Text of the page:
Minnesota Governor Mark Dayton is not running for President (and that’s o.k.—we’ve got Bernie, and that’s plenty for me!). But it would be fun and instructive to pit the Minnesota Democrat against his Wisconsin counterpart Scott Walker, who is seeking the Republican Presidential nomination. What have their parties’ policies done for their states?
Dayton and Walker both took office on January 3, 2011. Both tackled their state’s fiscal and economic problems with divergent policy responses that seem to epitomize their parties’ priorities. Democrat Dayton raised taxes on the rich, targeted tax cuts on the working class, and raised the minimum wage. Republican Scott Walker cut taxes on the rich and cut spending on public education and working-class benefits.
As those policies have had time to work, numerous writers have noticed that Minnesota is beating Wisconcin. Madison advocate Jimmy Anderson saw his state’s economy declining in October 2014:
The results have been lackluster at best. Wisconsin job growth has ranked at or near the bottom of the Midwest, personal income growth has been last in the Midwest and 44th nationally, and the budget is in shambles.
…The truth is we are falling behind. Our transportation budget has a $750 million hole in it, our healthcare budget is $760 million in the red, and that’s all on top of a $1.8 billion general budget deficit. Add it up and Walker has essentially taken a balanced budget and turned it into a deficit nearly as large as the one created by the worst economic disaster since the Great Depression [Jimmy Anderson, “Scott Walker Has Failed Wisconsin, and Minnesota Is the Proof,” Milwaukee Journal-Sentinel: Purple Wisconsin, 2014.10.22].
…while Minnesota is chugging along quite healthily:
In fact, during Walker’s tenure, Minnesota has blown Wisconsin out of the water when it comes to job growth. From March 2011 to March 2014, Minnesota has created 20,000 more jobs than Wisconsin. And the gap is widening even faster with Minnesota creating 14,000 more jobs than Wisconsin since only July of this year. Minnesota’s unemployment rate, at 4.5%, is actually lower than it was before the recession and is currently a full point lower than Wisconsin’s.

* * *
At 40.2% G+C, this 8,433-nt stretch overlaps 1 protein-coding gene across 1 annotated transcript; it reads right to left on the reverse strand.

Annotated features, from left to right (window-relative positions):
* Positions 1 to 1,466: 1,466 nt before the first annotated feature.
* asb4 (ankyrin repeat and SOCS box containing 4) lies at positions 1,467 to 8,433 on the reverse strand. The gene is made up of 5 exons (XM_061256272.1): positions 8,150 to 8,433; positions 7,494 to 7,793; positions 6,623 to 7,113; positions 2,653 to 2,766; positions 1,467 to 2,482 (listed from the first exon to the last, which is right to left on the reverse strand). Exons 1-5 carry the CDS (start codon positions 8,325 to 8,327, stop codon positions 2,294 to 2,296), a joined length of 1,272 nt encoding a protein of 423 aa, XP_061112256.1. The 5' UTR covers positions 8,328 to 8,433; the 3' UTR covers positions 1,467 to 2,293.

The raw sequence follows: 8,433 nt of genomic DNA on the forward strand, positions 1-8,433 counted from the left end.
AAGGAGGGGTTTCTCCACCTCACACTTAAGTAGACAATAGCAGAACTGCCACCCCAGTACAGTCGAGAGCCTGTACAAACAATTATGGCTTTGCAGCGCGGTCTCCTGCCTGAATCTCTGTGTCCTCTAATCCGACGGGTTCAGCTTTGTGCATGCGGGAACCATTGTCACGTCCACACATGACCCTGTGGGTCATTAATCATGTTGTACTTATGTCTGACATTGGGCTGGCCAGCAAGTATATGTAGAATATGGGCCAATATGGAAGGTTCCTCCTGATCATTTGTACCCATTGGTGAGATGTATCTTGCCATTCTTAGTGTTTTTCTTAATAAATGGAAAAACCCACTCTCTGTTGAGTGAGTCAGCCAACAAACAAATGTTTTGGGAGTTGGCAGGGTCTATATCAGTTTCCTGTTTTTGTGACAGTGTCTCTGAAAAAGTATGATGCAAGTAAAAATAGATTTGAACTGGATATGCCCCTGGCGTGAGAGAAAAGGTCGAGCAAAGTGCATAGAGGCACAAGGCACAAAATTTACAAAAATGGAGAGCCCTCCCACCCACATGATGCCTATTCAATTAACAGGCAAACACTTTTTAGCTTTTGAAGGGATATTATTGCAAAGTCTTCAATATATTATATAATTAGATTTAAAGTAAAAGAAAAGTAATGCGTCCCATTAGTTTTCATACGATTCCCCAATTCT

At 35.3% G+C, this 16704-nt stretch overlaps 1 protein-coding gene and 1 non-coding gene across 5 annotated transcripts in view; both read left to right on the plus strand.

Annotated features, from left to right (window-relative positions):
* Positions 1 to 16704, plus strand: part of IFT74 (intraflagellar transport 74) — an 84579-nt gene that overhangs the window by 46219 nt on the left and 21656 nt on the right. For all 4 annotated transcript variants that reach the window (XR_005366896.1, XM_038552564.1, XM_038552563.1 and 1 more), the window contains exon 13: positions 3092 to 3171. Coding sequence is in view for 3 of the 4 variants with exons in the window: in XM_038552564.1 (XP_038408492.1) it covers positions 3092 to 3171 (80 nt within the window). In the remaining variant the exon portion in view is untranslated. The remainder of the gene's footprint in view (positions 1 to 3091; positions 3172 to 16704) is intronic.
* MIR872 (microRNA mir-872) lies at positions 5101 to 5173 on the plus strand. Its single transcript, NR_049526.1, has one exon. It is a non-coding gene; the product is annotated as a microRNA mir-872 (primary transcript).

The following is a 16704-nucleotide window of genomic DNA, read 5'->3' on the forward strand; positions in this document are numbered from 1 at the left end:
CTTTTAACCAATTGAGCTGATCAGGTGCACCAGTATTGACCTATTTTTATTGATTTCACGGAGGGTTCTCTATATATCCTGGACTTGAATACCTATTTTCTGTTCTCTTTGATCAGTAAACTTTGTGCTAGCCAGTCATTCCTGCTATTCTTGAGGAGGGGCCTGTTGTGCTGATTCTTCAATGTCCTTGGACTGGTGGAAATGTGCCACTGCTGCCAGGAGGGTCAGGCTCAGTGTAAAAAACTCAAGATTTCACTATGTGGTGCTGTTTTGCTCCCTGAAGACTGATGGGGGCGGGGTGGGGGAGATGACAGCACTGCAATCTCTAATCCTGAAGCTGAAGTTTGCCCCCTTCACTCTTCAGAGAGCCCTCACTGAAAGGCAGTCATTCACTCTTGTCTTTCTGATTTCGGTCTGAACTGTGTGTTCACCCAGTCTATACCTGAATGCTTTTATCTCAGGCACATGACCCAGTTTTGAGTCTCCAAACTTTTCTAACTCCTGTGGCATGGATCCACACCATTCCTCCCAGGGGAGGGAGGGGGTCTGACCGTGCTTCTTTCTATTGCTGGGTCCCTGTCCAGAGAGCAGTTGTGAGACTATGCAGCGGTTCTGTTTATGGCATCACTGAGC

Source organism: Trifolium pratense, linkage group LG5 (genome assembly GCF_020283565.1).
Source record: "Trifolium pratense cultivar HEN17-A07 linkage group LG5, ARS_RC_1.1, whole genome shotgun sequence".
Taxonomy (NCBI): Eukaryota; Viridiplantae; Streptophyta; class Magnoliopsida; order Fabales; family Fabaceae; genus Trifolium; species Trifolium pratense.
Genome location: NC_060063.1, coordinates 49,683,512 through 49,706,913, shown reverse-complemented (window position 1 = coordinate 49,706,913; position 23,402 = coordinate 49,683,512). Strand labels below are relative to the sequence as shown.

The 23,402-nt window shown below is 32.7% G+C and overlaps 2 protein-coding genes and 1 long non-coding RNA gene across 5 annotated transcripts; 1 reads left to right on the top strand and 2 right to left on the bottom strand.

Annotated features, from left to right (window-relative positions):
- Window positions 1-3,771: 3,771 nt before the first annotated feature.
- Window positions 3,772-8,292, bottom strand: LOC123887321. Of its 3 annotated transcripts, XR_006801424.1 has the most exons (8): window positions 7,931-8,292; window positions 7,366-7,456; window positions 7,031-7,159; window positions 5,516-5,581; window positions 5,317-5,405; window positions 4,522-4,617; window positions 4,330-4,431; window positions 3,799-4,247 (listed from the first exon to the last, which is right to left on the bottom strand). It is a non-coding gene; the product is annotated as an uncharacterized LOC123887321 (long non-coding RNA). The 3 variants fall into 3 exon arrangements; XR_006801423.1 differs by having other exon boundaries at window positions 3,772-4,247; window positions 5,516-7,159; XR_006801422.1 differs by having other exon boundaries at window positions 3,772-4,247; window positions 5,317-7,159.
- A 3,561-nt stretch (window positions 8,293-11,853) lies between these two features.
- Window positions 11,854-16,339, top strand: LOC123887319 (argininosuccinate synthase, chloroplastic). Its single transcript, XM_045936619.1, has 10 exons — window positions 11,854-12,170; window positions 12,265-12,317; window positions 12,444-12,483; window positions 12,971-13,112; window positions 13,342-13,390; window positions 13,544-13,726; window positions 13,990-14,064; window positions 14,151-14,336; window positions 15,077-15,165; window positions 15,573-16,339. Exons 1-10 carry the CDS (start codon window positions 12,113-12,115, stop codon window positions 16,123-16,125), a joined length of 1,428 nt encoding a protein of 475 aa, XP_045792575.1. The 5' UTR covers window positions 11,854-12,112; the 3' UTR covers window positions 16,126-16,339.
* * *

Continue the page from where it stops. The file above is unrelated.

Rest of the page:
And it’s not only jobs; the numbers also show that Minnesota outpaces Wisconsin when it comes to wages and personal income growth. Just looking at manufacturing jobs, the most recent numbers show Minnesotans making $600 more per month, with wage growth over the past year more than doubling Wisconsin’s [Anderson, 2014.10.22].
While Walker has to distract voters with fears of ISIS, Dayton gets to use his investment to make Minnesota better:
While Walker spends time running for president and making ill-advised comparisons between fighting organized labor and battling the Islamic State group, Dayton is busy thinking about how to invest in the ordinary people who make up Minnesota’s economy.
Dayton began his second term in January and is already gunning to take advantage of his budget surplus. His new budget plan aims to boost spending on education from kindergarten through college, and he’s angling to invest in public transit, paid sick time for workers and child care tax credits for middle-class families, according to Mother Jones. History suggests the investments will pay off [Zeeshan Aleem, “2 Years After Raising Taxes on the Rich, Here’s the Hellscape Minnesota Has Become,” Policy.Mic, 2015.03.02].
Wisconsin had lower income taxes than Minnesota before 2011; Walker’s and Dayton’s divergent policies have increased the difference. But Wisconsin still relies heavily on property tax, just like South Dakota. And thanks to that property tax, most Wisconsinites are paying a greater share of their income to Madison than they would if they lived in Minnesota.
And you know, Dayton isn’t even beating up Minnesota’s rich that badly to make these good things happen. Joe Loveland of Minnesota’s Wry Wing Politics produces this remarkable graph of state and local tax burdens on each decile of Minnesota’s taxpayers in 2012 and 2017:
Minnesota’s top 10% are the only decile seeing an uptick in their total state and local tax burden (and remember, they are the group best positioned to take advantage of deducting state and local taxes from their federal income tax). But even their whisker-bigger burden will remain a couple whiskers lower than most other groups. And notice that Minnesota’s bottom 10% will still bear more than double the burden of all other Minnesotans, rich and middle.
The point here is that Dayton isn’t squeezing his fellow millionaires all that hard, probably not hard enough to make them flee Walker’s tax-cutting Wisconsin or no-income-tax South Dakota, but just enough to boost Minnesota’s budget and economy. Dayton’s Democratic policies leave the rich content, while benefiting everyone else.
Meanwhile in Wisconsin, Walker’s Republican policies do the opposite: the rich cheer paying less income tax, but the fiscal impacts drag all of Wisconsin down.
Dayton’s not running for President, but voters, you have to ask: would you like a Democrat to do for America what Dayton’s policies have done for Minnesota, or would you like a Republican like Walker to throw the same gum in the policy works that are dragging Wisconsin down?